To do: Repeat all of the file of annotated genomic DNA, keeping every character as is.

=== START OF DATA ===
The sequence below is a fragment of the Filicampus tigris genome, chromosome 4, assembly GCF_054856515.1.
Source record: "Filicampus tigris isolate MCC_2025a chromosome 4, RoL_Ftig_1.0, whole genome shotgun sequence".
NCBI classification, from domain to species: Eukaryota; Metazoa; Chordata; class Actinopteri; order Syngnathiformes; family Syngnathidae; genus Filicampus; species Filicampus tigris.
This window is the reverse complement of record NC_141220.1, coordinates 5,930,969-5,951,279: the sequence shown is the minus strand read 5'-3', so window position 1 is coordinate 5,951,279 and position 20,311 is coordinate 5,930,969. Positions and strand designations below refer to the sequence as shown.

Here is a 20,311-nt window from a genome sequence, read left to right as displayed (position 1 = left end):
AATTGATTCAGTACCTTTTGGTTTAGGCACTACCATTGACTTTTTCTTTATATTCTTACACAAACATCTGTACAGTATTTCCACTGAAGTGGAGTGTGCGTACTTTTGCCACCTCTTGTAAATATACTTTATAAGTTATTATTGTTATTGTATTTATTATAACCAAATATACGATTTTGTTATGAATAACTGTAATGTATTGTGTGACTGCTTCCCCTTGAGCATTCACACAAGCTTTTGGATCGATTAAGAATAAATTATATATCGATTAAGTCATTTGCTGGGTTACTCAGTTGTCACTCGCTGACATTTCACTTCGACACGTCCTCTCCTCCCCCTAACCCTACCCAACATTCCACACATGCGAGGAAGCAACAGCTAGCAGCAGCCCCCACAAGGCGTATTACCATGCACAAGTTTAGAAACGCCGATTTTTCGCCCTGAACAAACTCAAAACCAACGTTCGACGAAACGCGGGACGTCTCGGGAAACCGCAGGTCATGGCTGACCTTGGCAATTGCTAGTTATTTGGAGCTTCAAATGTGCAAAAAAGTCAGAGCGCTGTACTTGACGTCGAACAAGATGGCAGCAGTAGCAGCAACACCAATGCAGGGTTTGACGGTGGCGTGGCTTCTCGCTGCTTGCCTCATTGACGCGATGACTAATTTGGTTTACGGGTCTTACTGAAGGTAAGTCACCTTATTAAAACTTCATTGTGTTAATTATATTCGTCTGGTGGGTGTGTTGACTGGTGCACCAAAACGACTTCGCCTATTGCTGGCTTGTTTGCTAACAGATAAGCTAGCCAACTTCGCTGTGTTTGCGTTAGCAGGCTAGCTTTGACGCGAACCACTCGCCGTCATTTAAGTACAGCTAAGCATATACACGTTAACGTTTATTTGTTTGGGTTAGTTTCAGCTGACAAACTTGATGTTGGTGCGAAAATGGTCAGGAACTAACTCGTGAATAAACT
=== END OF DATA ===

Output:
The sequence below is a fragment of the Filicampus tigris genome, chromosome 4, assembly GCF_054856515.1.
Source record: "Filicampus tigris isolate MCC_2025a chromosome 4, RoL_Ftig_1.0, whole genome shotgun sequence".
NCBI classification, from domain to species: Eukaryota; Metazoa; Chordata; class Actinopteri; order Syngnathiformes; family Syngnathidae; genus Filicampus; species Filicampus tigris.
This window is the reverse complement of record NC_141220.1, coordinates 5,930,969-5,951,279: the sequence shown is the minus strand read 5'-3', so window position 1 is coordinate 5,951,279 and position 20,311 is coordinate 5,930,969. Positions and strand designations below refer to the sequence as shown.

Here is a 20,311-nt window from a genome sequence, read left to right as displayed (position 1 = left end):
AATTGATTCAGTACCTTTTGGTTTAGGCACTACCATTGACTTTTTCTTTATATTCTTACACAAACATCTGTACAGTATTTCCACTGAAGTGGAGTGTGCGTACTTTTGCCACCTCTTGTAAATATACTTTATAAGTTATTATTGTTATTGTATTTATTATAACCAAATATACGATTTTGTTATGAATAACTGTAATGTATTGTGTGACTGCTTCCCCTTGAGCATTCACACAAGCTTTTGGATCGATTAAGAATAAATTATATATCGATTAAGTCATTTGCTGGGTTACTCAGTTGTCACTCGCTGACATTTCACTTCGACACGTCCTCTCCTCCCCCTAACCCTACCCAACATTCCACACATGCGAGGAAGCAACAGCTAGCAGCAGCCCCCACAAGGCGTATTACCATGCACAAGTTTAGAAACGCCGATTTTTCGCCCTGAACAAACTCAAAACCAACGTTCGACGAAACGCGGGACGTCTCGGGAAACCGCAGGTCATGGCTGACCTTGGCAATTGCTAGTTATTTGGAGCTTCAAATGTGCAAAAAAGTCAGAGCGCTGTACTTGACGTCGAACAAGATGGCAGCAGTAGCAGCAACACCAATGCAGGGTTTGACGGTGGCGTGGCTTCTCGCTGCTTGCCTCATTGACGCGATGACTAATTTGGTTTACGGGTCTTACTGAAGGTAAGTCACCTTATTAAAACTTCATTGTGTTAATTATATTCGTCTGGTGGGTGTGTTGACTGGTGCACCAAAACGACTTCGCCTATTGCTGGCTTGTTTGCTAACAGATAAGCTAGCCAACTTCGCTGTGTTTGCGTTAGCAGGCTAGCTTTGACGCGAACCACTCGCCGTCATTTAAGTACAGCTAAGCATATACACGTTAACGTTTATTTGTTTGGGTTAGTTTCAGCTGACAAACTTGATGTTGGTGCGAAAATGGTCAGGAACTAACTCGTGAATAAACT